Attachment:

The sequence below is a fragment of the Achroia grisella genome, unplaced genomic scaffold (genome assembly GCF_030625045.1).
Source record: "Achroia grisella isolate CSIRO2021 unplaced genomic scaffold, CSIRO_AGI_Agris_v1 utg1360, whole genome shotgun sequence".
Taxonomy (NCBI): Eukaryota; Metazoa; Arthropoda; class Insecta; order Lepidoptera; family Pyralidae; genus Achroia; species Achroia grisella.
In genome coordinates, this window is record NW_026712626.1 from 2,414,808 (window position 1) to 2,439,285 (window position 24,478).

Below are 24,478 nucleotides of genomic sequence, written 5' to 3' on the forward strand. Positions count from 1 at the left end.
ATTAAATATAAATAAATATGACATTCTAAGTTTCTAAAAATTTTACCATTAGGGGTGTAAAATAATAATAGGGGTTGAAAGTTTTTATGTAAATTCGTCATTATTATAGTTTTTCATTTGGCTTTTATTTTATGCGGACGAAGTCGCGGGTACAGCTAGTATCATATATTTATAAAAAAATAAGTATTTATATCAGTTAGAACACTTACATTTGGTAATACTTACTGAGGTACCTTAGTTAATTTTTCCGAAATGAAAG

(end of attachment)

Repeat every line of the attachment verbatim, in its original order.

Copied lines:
The sequence below is a fragment of the Achroia grisella genome, unplaced genomic scaffold (genome assembly GCF_030625045.1).
Source record: "Achroia grisella isolate CSIRO2021 unplaced genomic scaffold, CSIRO_AGI_Agris_v1 utg1360, whole genome shotgun sequence".
Taxonomy (NCBI): Eukaryota; Metazoa; Arthropoda; class Insecta; order Lepidoptera; family Pyralidae; genus Achroia; species Achroia grisella.
In genome coordinates, this window is record NW_026712626.1 from 2,414,808 (window position 1) to 2,439,285 (window position 24,478).

Below are 24,478 nucleotides of genomic sequence, written 5' to 3' on the forward strand. Positions count from 1 at the left end.
ATTAAATATAAATAAATATGACATTCTAAGTTTCTAAAAATTTTACCATTAGGGGTGTAAAATAATAATAGGGGTTGAAAGTTTTTATGTAAATTCGTCATTATTATAGTTTTTCATTTGGCTTTTATTTTATGCGGACGAAGTCGCGGGTACAGCTAGTATCATATATTTATAAAAAAATAAGTATTTATATCAGTTAGAACACTTACATTTGGTAATACTTACTGAGGTACCTTAGTTAATTTTTCCGAAATGAAAG